The Kyle Schwarber injury was as bad as the Chicago Cubs feared. Less than one week into the 2016 season, Schwarber suffered tears in both his ACL and LCL after colliding with Dexter Fowler trying to make an outfield play. He won’t play another game until 2017. It was rotten luck for the likeable catcher/outfielder with the Ruthian swing just as he was starting his second Major League campaign.
Replacing Schwarber will be no simple task, even for a team stacked with young position players like the Cubs. The club’s depth will be tested early both in the lineup and on the field. Here are three areas where losing Schwarber for 2016 will hurt Chicago in its title quest.
Offense versus right-handers
The Cubs were around the middle of the pack against right-handed pitching (.728 OPS, 15th in MLB) in 2015, but Schwarber was among baseball’s elite. In the NL, only Bryce Harper and three others were ahead of Schwarber in slugging (.557). On top of that eye-popping stat, Schwarber hit 14 of his 16 home runs and collected 32 of his 43 RBI against righties (64 games). He was basically Paul Goldschmidt from the left-hand side.
Replacing Schwarber, at least for the time being, will be Jorge Soler, the Cuban-born player who caused a sensation with his power display in last year’s playoffs. Soler was not nearly the threat versus righties last season with a .268 BA, 8 HR, and .409 SLG (97 games). Jason Heyward, the big offseason addition for the Cubs, was slightly better with a .470 SLG and 11 HR in 143 games. Chicago’s offense takes a step down with Schwarber out.
Schwarber was not an excellent defender in left — something quite evident in last year’s NLCS — but he had shown improvement in Spring Training. There was hope of further development this year, which would fortify Joe Maddon’s options in left. With Schwarber gone, most of the early reps go to Soler, who was surprisingly bad in his tryout there during Cactus League action in Arizona.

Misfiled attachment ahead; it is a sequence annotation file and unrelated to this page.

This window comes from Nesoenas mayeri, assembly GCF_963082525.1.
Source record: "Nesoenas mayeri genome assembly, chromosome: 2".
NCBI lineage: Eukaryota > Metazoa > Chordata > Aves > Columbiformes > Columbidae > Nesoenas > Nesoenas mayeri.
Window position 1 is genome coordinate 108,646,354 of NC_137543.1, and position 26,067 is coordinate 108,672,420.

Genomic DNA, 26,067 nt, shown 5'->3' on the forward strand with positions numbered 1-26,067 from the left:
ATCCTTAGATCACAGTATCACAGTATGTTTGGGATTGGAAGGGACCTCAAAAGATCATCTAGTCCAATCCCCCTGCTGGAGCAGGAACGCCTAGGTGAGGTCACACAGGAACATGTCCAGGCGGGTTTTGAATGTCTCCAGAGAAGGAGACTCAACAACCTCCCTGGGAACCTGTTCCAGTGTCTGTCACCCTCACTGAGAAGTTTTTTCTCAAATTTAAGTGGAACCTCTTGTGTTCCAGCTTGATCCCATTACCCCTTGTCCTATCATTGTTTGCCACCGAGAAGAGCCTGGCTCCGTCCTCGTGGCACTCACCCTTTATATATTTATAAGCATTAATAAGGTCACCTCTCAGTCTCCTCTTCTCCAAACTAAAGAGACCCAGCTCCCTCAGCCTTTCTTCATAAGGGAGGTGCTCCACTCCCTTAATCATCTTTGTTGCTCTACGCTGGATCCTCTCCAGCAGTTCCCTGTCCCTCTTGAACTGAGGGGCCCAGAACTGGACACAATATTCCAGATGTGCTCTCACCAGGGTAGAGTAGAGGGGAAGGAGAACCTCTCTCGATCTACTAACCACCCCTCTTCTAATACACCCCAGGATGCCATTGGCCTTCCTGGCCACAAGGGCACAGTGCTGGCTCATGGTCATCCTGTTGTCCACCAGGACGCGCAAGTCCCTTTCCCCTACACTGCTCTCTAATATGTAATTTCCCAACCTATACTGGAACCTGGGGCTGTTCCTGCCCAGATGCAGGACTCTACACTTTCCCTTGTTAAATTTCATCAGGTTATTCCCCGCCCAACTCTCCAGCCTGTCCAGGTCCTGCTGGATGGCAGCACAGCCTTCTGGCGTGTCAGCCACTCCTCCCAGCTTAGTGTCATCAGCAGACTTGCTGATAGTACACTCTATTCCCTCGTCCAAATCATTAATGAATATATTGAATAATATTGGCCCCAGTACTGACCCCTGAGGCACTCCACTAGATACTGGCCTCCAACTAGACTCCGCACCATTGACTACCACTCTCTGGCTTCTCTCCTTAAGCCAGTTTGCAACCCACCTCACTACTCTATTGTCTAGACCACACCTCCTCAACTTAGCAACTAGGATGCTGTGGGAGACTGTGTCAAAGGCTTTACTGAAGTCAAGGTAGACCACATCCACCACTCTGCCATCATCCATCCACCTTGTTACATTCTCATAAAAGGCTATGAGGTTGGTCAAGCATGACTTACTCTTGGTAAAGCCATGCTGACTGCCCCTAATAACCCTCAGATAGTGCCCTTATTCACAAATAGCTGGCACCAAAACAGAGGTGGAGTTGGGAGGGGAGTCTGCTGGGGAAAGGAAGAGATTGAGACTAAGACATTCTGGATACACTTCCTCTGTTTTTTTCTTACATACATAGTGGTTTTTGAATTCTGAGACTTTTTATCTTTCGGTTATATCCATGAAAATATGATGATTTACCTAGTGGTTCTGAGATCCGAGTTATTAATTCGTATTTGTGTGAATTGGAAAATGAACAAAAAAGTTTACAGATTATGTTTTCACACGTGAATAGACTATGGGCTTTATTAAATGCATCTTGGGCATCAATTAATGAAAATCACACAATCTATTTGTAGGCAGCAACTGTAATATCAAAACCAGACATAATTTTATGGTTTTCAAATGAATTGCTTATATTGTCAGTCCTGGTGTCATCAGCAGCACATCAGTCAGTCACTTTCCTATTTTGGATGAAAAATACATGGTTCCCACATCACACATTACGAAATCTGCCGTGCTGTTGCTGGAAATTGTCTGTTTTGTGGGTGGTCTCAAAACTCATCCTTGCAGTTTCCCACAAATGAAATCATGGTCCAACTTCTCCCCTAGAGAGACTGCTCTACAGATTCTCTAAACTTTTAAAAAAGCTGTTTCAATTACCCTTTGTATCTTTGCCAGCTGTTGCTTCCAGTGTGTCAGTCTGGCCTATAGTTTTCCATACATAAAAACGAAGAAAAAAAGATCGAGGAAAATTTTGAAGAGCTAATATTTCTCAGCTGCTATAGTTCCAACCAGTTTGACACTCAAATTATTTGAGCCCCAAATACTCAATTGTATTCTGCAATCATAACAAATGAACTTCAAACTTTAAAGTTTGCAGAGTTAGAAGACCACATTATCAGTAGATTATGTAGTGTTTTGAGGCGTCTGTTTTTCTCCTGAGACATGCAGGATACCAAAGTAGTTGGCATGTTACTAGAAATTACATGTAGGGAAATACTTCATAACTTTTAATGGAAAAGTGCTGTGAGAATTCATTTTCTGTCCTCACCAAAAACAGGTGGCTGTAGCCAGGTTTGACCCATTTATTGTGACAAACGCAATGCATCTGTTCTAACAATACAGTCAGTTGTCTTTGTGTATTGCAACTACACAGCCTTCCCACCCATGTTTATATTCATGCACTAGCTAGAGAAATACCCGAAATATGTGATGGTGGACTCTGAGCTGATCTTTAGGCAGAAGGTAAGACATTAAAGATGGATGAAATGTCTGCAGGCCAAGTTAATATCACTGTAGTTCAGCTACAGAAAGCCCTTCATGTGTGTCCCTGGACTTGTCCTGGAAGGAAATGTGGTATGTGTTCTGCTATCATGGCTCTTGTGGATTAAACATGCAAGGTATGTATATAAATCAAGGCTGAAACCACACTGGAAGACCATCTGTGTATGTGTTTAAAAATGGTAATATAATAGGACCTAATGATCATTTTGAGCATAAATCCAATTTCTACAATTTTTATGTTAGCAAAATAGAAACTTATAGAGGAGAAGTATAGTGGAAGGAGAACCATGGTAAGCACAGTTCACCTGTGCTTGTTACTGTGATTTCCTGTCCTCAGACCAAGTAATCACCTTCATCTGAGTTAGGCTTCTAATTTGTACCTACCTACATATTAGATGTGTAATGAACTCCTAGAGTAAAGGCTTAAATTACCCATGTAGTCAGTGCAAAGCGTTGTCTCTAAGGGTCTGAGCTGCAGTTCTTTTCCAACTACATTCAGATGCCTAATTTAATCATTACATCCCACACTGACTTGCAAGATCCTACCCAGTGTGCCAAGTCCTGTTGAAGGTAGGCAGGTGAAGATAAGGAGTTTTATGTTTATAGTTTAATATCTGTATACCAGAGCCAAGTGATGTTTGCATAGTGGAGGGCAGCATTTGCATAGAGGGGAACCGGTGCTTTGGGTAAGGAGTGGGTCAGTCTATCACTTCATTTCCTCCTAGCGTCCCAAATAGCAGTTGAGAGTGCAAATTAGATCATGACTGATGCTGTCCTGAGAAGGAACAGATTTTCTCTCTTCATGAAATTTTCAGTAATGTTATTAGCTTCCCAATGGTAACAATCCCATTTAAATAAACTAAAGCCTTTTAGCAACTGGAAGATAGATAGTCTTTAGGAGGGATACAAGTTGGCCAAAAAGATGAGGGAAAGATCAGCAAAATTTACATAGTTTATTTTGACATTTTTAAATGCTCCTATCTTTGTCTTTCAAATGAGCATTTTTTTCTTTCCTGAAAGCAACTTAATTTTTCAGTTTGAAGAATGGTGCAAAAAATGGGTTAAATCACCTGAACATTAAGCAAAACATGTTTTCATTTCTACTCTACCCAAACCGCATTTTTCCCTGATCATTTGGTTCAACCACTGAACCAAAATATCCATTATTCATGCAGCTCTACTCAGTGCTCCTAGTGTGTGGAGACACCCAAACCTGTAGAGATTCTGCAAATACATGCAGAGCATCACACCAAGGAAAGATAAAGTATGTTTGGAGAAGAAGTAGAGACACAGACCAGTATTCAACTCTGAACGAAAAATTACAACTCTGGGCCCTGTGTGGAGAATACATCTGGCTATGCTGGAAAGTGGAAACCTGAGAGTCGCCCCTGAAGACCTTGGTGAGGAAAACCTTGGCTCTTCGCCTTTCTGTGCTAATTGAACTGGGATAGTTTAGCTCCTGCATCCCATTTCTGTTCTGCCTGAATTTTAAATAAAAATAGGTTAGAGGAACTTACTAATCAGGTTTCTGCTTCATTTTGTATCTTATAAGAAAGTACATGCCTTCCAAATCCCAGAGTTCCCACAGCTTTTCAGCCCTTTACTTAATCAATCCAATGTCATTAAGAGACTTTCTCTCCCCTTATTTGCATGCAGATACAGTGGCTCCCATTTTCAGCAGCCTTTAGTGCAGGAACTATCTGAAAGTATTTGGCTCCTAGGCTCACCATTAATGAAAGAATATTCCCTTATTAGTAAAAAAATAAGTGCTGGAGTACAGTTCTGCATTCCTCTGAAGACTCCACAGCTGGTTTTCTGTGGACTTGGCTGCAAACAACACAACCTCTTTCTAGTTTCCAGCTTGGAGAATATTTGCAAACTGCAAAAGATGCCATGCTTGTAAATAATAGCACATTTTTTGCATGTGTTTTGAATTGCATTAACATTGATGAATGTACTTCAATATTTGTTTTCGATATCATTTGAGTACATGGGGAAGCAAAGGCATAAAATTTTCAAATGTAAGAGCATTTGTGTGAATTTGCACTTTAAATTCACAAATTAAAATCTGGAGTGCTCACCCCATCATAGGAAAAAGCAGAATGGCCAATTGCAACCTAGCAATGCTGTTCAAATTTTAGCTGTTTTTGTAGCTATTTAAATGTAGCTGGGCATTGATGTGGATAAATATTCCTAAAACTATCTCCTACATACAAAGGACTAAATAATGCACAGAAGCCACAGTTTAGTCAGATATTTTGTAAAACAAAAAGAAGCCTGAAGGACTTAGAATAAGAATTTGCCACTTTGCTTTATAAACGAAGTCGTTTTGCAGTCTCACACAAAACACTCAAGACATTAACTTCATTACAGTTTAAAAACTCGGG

Otherwise, Maddon could turn to Kris Bryant in left on occasion. Bryant, the reigning NL Rookie of the Year, has been so good on “both sides of the baseball” that you ideally play him at third every day. Moving him creates a slight weakness in the outfield and in the infield with whoever replaces him at third.
Younger Cubs refer to 39-year-old catcher David Ross as “Grandpa” for obvious reasons. In fact, Ross is old enough to be the father of Cubs like Javier Baez (23) and Addison Russell (22). Offensively, he contributes next to nothing (.176 BA, 1 HR in 72 games 2015), but the organization prizes his veteran leadership and catching skills.
This year, we were likely to see Schwarber taking over for many of would-be Ross appearances, but those duties might fall upon Wilson Contreras, a minor leaguer who becomes the third option after starter Miguel Montero (himself no spring chicken at 32). For all the talk of the youth in the Cubs organization, the catcher position is quite old, and an injury to either Ross or Montero may force an inexperienced player into the limelight.
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